Author ORCID Identifier

Year of Publication


Degree Name

Doctor of Philosophy (PhD)

Document Type

Doctoral Dissertation


Agriculture, Food and Environment


Plant Pathology

First Advisor

Dr. Carl Bradley


Frogeye leaf spot (FLS), caused by Cercospora sojina, is an economically important disease of soybean in many parts of the world where soybean is grown, including the United States. A meta-analytic approach was used to summarize a data set of 66 uniform field research trials conducted to evaluate fungicide efficacy against FLS on soybean. The dataset spanned 10 years (2012 to 2021) of experiments conducted across eight states in the U.S., including Alabama, Arkansas, Illinois, Iowa, Kentucky, Louisiana, Mississippi and Tennessee. First, the relationship between FLS severity and soybean yield was investigated. A significant negative slope obtained through random effects meta-analytic models confirmed the negative linear relationship between FLS severity and soybean yield. Additionally, the overall relative damage coefficient was calculated to be 0.51%, indicating that a 1% increase in FLS severity would result in a 0.51% yield reduction. In addition, economic damage thresholds were estimated by using the damage coefficient, for a range of soybean prices and control costs, taking into account three different fungicide efficacies representing low (25%), moderate (50%) and high (75%) levels of disease control. As expected, the threshold values increased as the control efficacy also increased and were affected by different crop prices and fungicide costs. Second, after potential yield losses caused by FLS were identified, the best fungicide options to control the disease were investigated. The results demonstrated that fungicide efficacy against FLS differ among active ingredients and is decreasing over time possibly due to fungicide resistant populations (mainly to the quinone outside inhibitors [QoIs]). The best performing fungicide reported in this study was a mixture of difenoconazole + pydiflumetofen, and the poorest performing fungicide was pyraclostrobin, a QoI fungicide. A statistically significant (P < 0.05) decline in performance was detected for two fungicide mixtures (azoxystrobin + difenoconazole and thiophanate-methyl + tebuconazole) and two single active ingredients (pyraclostrobin and tetraconazole). Greater yields in trials with conditions favorable for severe epidemics were found, which could be explained by the more evident effect of the fungicides among the treated plots when compared to the nontreated control. Accordingly, the most effective treatments were more likely to be profitable under higher disease pressure and, as expected, the less effective treatment reported the higher risk of not offsetting the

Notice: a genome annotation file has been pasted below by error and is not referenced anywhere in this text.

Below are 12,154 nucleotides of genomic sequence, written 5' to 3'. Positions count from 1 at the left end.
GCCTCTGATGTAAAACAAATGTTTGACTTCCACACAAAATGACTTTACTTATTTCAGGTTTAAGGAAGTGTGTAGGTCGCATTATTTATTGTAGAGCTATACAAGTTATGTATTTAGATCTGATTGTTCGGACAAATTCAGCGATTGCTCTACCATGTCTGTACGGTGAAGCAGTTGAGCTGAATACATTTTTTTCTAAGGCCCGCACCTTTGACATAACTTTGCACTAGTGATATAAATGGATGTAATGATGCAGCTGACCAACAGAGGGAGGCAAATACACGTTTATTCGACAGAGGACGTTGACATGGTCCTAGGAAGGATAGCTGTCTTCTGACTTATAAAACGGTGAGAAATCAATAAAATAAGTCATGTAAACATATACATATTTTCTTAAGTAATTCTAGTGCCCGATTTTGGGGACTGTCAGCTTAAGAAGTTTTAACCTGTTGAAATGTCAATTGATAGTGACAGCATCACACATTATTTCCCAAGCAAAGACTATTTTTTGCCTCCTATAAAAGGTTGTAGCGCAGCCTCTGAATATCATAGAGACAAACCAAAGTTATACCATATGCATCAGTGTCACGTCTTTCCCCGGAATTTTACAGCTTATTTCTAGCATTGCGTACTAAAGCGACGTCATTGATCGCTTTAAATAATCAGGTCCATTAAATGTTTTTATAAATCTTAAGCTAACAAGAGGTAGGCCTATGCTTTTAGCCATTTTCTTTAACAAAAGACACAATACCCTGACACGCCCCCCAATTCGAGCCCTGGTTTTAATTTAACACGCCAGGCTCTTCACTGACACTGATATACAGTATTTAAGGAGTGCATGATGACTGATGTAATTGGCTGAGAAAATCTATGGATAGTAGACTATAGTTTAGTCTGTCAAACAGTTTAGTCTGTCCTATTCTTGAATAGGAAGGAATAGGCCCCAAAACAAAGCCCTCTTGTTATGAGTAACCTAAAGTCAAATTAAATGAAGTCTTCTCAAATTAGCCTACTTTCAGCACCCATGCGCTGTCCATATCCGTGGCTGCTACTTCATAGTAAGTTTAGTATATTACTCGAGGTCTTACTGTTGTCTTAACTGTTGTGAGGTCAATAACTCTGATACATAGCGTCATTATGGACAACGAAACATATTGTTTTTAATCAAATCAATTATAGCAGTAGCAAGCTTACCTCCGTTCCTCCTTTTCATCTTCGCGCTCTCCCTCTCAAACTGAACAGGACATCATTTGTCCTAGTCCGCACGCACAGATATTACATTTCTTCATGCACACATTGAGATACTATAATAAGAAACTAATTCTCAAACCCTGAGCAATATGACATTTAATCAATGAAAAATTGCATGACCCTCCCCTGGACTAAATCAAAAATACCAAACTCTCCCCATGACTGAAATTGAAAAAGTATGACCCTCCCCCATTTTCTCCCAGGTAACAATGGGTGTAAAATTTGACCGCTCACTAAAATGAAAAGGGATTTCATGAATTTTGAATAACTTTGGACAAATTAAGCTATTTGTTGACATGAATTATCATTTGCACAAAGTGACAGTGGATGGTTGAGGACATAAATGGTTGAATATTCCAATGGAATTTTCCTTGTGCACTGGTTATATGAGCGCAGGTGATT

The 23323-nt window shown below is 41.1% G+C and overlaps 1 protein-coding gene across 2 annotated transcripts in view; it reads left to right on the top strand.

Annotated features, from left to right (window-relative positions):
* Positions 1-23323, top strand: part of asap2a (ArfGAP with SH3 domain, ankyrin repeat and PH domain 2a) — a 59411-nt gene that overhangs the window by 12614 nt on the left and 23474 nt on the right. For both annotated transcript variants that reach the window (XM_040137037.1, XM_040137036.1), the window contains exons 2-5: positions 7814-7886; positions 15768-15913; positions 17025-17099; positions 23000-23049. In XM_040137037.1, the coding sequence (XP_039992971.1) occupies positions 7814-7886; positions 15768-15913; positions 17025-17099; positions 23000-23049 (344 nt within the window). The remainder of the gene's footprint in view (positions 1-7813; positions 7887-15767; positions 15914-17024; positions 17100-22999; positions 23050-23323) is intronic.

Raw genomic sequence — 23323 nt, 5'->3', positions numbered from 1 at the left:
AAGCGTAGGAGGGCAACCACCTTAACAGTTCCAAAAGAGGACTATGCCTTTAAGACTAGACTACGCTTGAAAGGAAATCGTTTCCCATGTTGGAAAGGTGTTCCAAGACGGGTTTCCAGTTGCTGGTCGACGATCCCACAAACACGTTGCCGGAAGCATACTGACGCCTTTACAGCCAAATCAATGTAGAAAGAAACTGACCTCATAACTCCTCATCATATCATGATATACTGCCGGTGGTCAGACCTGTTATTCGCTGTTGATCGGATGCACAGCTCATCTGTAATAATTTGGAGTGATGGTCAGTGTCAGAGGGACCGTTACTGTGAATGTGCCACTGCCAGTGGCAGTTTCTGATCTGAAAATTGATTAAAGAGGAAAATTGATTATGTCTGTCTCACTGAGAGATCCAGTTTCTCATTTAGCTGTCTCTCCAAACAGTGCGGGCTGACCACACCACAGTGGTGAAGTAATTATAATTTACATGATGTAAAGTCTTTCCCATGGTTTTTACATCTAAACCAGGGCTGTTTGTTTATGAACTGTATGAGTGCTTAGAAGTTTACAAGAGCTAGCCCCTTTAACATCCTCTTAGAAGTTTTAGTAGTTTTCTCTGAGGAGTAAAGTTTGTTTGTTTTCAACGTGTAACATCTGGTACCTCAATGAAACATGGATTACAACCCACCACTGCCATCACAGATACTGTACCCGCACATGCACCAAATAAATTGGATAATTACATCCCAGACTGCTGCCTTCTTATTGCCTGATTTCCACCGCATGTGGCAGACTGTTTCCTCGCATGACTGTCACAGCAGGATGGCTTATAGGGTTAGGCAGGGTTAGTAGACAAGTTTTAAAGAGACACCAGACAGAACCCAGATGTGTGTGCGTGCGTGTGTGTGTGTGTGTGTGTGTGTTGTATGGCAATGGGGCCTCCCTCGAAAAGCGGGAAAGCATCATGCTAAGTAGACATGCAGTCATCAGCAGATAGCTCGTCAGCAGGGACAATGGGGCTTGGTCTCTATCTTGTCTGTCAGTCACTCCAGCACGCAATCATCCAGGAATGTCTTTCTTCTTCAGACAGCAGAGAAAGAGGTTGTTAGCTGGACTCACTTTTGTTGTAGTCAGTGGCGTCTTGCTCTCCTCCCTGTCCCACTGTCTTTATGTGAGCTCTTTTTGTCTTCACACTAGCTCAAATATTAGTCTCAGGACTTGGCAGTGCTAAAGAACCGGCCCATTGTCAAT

costs. Third, the profitability of applying fungicides was investigated in the absence or very low levels of FLS in double-crop soybean by using a different data set of 22
fungicide trials conducted between 2008 and 2021 across five states in the U.S. (Illinois, Indiana, Kentucky, Missouri, and Tennessee). The results showed no significant difference in yield response between the fungicide treatments and the nontreated control. Economic analyses indicated that, due to the lower yield responses, probabilities of breaking even were less than 50% for all the single fungicide classes, or up to 51% for mixtures, depending on fungicide cost and soybean price values. Overall, these research findings may provide useful information for regional risk assessment of potential yield
loss caused by FLS, and for planning fungicide programs to control this important foliar disease. Decisions on fungicide planning must take into account, not only technical information such as control efficacy and yield return, but also profitability and strategies to mitigate fungicide resistance issues, seeking to preserve the lifespan of site-specific fungicides.

Digital Object Identifier (DOI)